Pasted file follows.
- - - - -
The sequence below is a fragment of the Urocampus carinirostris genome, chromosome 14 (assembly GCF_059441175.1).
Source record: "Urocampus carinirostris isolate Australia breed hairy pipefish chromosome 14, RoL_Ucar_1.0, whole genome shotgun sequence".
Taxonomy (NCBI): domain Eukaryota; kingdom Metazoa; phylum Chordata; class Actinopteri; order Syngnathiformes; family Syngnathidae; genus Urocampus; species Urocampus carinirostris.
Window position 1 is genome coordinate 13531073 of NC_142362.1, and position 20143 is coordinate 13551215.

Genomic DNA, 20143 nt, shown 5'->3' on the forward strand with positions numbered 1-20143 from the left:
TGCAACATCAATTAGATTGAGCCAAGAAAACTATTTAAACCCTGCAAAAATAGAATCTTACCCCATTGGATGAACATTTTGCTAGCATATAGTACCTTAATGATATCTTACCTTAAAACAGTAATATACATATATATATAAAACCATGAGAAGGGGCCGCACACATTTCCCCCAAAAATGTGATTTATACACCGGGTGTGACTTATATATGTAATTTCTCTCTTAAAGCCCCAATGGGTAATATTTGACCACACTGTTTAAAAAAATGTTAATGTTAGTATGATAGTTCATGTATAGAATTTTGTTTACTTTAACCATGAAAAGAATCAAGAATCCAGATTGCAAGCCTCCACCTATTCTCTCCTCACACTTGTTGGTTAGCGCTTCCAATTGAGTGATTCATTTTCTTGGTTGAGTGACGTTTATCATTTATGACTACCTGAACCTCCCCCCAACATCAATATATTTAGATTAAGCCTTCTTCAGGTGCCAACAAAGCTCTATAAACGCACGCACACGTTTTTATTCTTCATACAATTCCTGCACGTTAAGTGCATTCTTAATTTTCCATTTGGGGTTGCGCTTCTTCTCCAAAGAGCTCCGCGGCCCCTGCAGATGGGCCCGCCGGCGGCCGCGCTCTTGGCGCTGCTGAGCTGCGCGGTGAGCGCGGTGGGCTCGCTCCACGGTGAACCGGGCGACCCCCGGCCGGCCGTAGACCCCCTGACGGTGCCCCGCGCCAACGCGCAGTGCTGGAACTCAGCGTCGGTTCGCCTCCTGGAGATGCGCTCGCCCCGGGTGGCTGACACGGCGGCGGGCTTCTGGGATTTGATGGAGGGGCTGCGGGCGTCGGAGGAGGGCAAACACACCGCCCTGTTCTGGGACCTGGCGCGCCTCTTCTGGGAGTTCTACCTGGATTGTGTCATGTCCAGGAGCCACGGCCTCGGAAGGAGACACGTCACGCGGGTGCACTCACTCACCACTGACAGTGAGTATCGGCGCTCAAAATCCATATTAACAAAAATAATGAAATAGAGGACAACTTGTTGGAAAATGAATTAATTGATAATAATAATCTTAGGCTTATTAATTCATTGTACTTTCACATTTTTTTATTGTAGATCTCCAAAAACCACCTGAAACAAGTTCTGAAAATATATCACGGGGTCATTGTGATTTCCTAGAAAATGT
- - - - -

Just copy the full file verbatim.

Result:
The sequence below is a fragment of the Urocampus carinirostris genome, chromosome 14 (assembly GCF_059441175.1).
Source record: "Urocampus carinirostris isolate Australia breed hairy pipefish chromosome 14, RoL_Ucar_1.0, whole genome shotgun sequence".
Taxonomy (NCBI): domain Eukaryota; kingdom Metazoa; phylum Chordata; class Actinopteri; order Syngnathiformes; family Syngnathidae; genus Urocampus; species Urocampus carinirostris.
Window position 1 is genome coordinate 13531073 of NC_142362.1, and position 20143 is coordinate 13551215.

Genomic DNA, 20143 nt, shown 5'->3' on the forward strand with positions numbered 1-20143 from the left:
TGCAACATCAATTAGATTGAGCCAAGAAAACTATTTAAACCCTGCAAAAATAGAATCTTACCCCATTGGATGAACATTTTGCTAGCATATAGTACCTTAATGATATCTTACCTTAAAACAGTAATATACATATATATATAAAACCATGAGAAGGGGCCGCACACATTTCCCCCAAAAATGTGATTTATACACCGGGTGTGACTTATATATGTAATTTCTCTCTTAAAGCCCCAATGGGTAATATTTGACCACACTGTTTAAAAAAATGTTAATGTTAGTATGATAGTTCATGTATAGAATTTTGTTTACTTTAACCATGAAAAGAATCAAGAATCCAGATTGCAAGCCTCCACCTATTCTCTCCTCACACTTGTTGGTTAGCGCTTCCAATTGAGTGATTCATTTTCTTGGTTGAGTGACGTTTATCATTTATGACTACCTGAACCTCCCCCCAACATCAATATATTTAGATTAAGCCTTCTTCAGGTGCCAACAAAGCTCTATAAACGCACGCACACGTTTTTATTCTTCATACAATTCCTGCACGTTAAGTGCATTCTTAATTTTCCATTTGGGGTTGCGCTTCTTCTCCAAAGAGCTCCGCGGCCCCTGCAGATGGGCCCGCCGGCGGCCGCGCTCTTGGCGCTGCTGAGCTGCGCGGTGAGCGCGGTGGGCTCGCTCCACGGTGAACCGGGCGACCCCCGGCCGGCCGTAGACCCCCTGACGGTGCCCCGCGCCAACGCGCAGTGCTGGAACTCAGCGTCGGTTCGCCTCCTGGAGATGCGCTCGCCCCGGGTGGCTGACACGGCGGCGGGCTTCTGGGATTTGATGGAGGGGCTGCGGGCGTCGGAGGAGGGCAAACACACCGCCCTGTTCTGGGACCTGGCGCGCCTCTTCTGGGAGTTCTACCTGGATTGTGTCATGTCCAGGAGCCACGGCCTCGGAAGGAGACACGTCACGCGGGTGCACTCACTCACCACTGACAGTGAGTATCGGCGCTCAAAATCCATATTAACAAAAATAATGAAATAGAGGACAACTTGTTGGAAAATGAATTAATTGATAATAATAATCTTAGGCTTATTAATTCATTGTACTTTCACATTTTTTTATTGTAGATCTCCAAAAACCACCTGAAACAAGTTCTGAAAATATATCACGGGGTCATTGTGATTTCCTAGAAAATGT